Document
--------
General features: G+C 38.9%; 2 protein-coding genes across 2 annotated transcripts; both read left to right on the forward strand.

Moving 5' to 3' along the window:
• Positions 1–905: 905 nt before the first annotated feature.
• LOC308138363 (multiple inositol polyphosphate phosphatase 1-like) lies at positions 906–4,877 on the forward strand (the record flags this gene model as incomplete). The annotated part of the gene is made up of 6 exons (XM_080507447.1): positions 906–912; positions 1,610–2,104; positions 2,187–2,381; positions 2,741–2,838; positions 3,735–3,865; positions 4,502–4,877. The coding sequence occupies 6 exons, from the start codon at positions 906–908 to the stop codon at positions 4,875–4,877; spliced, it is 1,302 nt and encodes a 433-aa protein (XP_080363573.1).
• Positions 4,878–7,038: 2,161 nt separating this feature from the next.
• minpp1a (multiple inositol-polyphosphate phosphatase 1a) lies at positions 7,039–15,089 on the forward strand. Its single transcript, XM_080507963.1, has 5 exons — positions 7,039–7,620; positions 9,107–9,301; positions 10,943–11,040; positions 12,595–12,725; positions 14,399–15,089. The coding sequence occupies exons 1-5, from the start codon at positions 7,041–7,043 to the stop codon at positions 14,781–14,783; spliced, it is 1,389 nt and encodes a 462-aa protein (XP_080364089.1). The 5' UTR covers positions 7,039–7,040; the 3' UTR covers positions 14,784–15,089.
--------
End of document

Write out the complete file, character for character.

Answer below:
General features: G+C 38.9%; 2 protein-coding genes across 2 annotated transcripts; both read left to right on the forward strand.

Moving 5' to 3' along the window:
• Positions 1–905: 905 nt before the first annotated feature.
• LOC308138363 (multiple inositol polyphosphate phosphatase 1-like) lies at positions 906–4,877 on the forward strand (the record flags this gene model as incomplete). The annotated part of the gene is made up of 6 exons (XM_080507447.1): positions 906–912; positions 1,610–2,104; positions 2,187–2,381; positions 2,741–2,838; positions 3,735–3,865; positions 4,502–4,877. The coding sequence occupies 6 exons, from the start codon at positions 906–908 to the stop codon at positions 4,875–4,877; spliced, it is 1,302 nt and encodes a 433-aa protein (XP_080363573.1).
• Positions 4,878–7,038: 2,161 nt separating this feature from the next.
• minpp1a (multiple inositol-polyphosphate phosphatase 1a) lies at positions 7,039–15,089 on the forward strand. Its single transcript, XM_080507963.1, has 5 exons — positions 7,039–7,620; positions 9,107–9,301; positions 10,943–11,040; positions 12,595–12,725; positions 14,399–15,089. The coding sequence occupies exons 1-5, from the start codon at positions 7,041–7,043 to the stop codon at positions 14,781–14,783; spliced, it is 1,389 nt and encodes a 462-aa protein (XP_080364089.1). The 5' UTR covers positions 7,039–7,040; the 3' UTR covers positions 14,784–15,089.